In his Best of the Web Today column, the Wall Street Journal’s James Taranto offers a long and interesting reflection on various aspects of the controversy over Philadelphia abortionist Kermit Gosnell. Of particular relevance to the portfolio of this blog, Taranto, who puts himself in the “mushy middle” on abortion policy, perceptively observes that “the bitter polarization about the question of abortion is inseverable from the Roe regime.” He calls for an end to Roe’s “gross abuse of power by the Supreme Court” and for the restoration of abortion policy to the democratic processes.
Among Taranto’s other observations, I’ll highlight the Mother’s Day Massacre of 1972:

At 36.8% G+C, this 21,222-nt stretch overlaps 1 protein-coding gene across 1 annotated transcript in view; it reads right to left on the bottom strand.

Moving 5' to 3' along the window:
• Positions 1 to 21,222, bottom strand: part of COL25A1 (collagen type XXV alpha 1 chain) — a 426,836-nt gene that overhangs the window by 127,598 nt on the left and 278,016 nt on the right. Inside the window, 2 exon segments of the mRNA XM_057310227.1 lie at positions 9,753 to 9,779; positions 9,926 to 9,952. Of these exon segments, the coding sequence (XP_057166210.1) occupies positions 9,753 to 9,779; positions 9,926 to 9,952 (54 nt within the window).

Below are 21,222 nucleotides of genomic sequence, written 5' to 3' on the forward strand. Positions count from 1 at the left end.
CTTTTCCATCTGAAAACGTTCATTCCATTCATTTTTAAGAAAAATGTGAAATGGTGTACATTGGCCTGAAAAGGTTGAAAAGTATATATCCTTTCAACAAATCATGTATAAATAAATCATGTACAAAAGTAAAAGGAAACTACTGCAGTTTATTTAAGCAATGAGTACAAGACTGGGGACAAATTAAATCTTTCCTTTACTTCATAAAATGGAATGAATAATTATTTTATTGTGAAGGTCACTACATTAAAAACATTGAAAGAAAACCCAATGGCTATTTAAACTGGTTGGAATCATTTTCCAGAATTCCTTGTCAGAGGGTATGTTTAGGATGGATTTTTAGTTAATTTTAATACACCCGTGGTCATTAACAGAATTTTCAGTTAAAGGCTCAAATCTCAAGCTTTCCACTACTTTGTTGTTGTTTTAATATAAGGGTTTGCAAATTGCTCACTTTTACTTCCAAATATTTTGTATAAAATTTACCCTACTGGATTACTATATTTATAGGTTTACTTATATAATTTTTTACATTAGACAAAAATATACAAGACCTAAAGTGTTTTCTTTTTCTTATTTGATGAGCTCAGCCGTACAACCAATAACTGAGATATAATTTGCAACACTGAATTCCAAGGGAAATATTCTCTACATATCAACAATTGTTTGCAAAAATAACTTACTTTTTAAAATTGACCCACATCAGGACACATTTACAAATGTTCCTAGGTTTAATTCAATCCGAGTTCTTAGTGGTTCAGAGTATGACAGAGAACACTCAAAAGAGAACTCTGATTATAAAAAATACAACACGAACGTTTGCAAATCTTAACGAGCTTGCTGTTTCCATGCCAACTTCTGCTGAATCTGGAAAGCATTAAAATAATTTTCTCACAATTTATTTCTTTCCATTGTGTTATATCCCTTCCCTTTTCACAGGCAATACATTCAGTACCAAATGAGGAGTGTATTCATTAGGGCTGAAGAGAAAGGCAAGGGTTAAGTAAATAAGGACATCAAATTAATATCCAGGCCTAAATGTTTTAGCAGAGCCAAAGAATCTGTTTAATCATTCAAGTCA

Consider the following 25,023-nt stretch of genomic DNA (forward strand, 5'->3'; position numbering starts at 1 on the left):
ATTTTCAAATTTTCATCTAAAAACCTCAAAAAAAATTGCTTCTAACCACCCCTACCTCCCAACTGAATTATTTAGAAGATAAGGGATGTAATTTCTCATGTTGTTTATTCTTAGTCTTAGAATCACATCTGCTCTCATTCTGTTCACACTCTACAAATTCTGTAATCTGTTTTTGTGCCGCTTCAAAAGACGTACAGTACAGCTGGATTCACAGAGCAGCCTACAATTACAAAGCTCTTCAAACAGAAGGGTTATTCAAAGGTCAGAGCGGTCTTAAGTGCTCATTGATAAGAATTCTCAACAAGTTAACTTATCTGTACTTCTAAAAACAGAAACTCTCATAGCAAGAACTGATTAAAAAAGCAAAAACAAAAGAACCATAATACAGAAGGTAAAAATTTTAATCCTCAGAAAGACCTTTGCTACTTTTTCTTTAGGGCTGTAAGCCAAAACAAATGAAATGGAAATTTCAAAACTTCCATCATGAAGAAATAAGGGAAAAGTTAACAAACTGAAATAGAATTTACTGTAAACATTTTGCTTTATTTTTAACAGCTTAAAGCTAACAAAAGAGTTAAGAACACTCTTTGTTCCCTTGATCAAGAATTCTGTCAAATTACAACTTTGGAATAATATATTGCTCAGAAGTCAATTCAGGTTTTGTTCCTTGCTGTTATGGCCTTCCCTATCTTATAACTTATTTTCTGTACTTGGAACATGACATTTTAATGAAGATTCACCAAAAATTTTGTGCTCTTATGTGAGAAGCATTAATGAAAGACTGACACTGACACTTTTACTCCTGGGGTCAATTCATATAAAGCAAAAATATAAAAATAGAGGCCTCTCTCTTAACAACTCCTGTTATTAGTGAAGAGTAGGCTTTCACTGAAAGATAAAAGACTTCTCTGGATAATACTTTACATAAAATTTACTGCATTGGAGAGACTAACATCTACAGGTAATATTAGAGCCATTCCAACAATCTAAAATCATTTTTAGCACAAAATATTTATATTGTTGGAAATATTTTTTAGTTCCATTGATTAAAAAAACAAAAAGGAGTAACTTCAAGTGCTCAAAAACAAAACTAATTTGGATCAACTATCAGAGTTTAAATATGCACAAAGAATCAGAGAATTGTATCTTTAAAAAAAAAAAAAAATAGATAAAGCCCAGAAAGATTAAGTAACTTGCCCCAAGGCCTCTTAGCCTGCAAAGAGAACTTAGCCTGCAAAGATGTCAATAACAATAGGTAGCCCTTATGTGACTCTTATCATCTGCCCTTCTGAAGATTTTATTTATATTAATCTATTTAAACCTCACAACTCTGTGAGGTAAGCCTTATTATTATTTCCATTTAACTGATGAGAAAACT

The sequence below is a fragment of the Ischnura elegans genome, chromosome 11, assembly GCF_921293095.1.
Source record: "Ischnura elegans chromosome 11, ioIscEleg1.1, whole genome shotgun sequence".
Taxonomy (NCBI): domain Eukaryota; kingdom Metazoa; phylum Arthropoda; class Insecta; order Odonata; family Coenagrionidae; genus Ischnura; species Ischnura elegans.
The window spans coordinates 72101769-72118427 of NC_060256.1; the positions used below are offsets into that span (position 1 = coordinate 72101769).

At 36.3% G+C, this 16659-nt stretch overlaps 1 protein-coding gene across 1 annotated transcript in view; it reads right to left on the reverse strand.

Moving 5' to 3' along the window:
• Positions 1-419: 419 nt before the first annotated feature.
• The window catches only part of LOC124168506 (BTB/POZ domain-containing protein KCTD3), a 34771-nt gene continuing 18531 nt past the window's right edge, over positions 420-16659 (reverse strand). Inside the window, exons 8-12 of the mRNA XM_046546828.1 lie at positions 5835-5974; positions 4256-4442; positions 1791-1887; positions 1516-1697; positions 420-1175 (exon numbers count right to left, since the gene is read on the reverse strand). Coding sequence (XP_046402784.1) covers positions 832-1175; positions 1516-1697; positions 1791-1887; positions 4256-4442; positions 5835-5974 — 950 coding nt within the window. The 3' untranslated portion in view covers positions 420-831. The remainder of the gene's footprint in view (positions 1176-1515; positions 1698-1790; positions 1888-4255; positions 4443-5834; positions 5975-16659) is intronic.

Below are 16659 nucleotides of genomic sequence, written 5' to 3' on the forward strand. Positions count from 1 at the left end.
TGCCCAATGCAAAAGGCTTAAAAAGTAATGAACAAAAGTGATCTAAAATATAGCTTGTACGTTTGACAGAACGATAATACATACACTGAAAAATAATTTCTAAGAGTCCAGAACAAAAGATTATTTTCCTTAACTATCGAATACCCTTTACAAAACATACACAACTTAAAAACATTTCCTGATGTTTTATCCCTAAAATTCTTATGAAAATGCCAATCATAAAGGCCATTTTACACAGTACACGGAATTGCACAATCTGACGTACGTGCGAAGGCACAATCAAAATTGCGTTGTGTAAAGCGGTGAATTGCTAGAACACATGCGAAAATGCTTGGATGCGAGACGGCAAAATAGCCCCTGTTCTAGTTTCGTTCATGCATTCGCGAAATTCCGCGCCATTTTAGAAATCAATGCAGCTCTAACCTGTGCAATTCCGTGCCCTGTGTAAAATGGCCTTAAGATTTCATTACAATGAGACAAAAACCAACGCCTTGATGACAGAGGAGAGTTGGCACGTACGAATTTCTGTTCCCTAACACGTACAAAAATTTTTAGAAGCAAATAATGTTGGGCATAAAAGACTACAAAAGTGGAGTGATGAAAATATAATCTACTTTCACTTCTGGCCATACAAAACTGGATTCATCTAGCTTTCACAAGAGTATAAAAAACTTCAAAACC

A young Philadelphia doctor “offered to perform abortions on 15 poor women who were bused to his clinic from Chicago on Mother’s Day 1972, in their second trimester of pregnancy.” The women didn’t know that the doctor “planned to use an experimental device called a ‘super coil’ developed by a California man named Harvey Karman.
A colleague of Karman’s Philadelphia collaborator described the contraption as “basically plastic razors that were formed into a ball. . . . They were coated into a gel, so that they would remain closed. These would be inserted into the woman’s uterus. And after several hours of body temperature, . . . the gel would melt and these . . . things would spring open, supposedly cutting up the fetus.”
Nine of the 15 Chicago women suffered serious complications. One of them needed a hysterectomy. The following year, the Supreme Court decided Roe v. Wade. It would be 37 more years before the Philadelphia doctor who carried out the Mother’s Day Massacre would go out of business. His name is Kermit Gosnell.